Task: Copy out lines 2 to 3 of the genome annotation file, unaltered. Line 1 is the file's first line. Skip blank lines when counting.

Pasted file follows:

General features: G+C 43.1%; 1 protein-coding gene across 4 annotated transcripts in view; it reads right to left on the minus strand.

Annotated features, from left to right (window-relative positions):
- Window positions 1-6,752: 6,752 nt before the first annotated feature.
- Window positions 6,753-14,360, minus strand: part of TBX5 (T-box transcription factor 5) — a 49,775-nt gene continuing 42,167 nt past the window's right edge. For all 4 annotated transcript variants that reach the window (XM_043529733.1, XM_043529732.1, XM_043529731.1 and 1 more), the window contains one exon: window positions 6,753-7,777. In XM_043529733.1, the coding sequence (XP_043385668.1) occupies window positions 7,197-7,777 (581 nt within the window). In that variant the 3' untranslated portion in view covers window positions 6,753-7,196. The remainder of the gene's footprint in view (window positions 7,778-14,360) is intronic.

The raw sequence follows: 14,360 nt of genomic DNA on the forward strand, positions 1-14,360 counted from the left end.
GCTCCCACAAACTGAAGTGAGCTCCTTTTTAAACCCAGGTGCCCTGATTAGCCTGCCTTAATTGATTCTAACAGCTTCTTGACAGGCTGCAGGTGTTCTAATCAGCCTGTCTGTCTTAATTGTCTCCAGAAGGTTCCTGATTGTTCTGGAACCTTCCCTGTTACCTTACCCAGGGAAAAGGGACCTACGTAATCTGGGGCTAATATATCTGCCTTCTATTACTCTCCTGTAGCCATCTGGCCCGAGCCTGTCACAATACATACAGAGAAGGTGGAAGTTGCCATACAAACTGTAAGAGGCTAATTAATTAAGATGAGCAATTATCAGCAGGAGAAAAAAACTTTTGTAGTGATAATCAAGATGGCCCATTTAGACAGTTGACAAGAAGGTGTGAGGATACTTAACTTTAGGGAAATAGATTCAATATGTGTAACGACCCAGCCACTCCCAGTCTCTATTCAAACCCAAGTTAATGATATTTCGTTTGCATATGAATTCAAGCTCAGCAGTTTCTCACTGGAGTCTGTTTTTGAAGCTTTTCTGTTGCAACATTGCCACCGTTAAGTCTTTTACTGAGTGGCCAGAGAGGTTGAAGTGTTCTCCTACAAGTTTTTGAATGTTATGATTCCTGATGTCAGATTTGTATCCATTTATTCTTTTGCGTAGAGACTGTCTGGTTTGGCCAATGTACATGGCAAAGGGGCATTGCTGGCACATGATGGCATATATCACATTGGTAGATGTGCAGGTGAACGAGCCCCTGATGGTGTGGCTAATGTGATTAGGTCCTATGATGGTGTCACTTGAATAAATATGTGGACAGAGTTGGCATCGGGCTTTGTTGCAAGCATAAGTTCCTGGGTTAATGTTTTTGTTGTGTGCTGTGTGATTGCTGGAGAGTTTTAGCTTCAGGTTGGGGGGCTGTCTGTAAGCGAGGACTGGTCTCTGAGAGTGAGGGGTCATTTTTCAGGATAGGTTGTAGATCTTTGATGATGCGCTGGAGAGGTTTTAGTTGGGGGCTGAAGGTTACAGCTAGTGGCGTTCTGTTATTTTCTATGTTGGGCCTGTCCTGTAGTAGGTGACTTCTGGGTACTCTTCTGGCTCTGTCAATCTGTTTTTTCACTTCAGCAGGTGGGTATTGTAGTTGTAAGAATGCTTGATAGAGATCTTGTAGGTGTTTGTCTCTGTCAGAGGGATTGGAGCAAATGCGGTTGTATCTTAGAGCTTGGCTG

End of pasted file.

Annotated features, from left to right (window-relative positions):
- Window positions 1-6,752: 6,752 nt before the first annotated feature.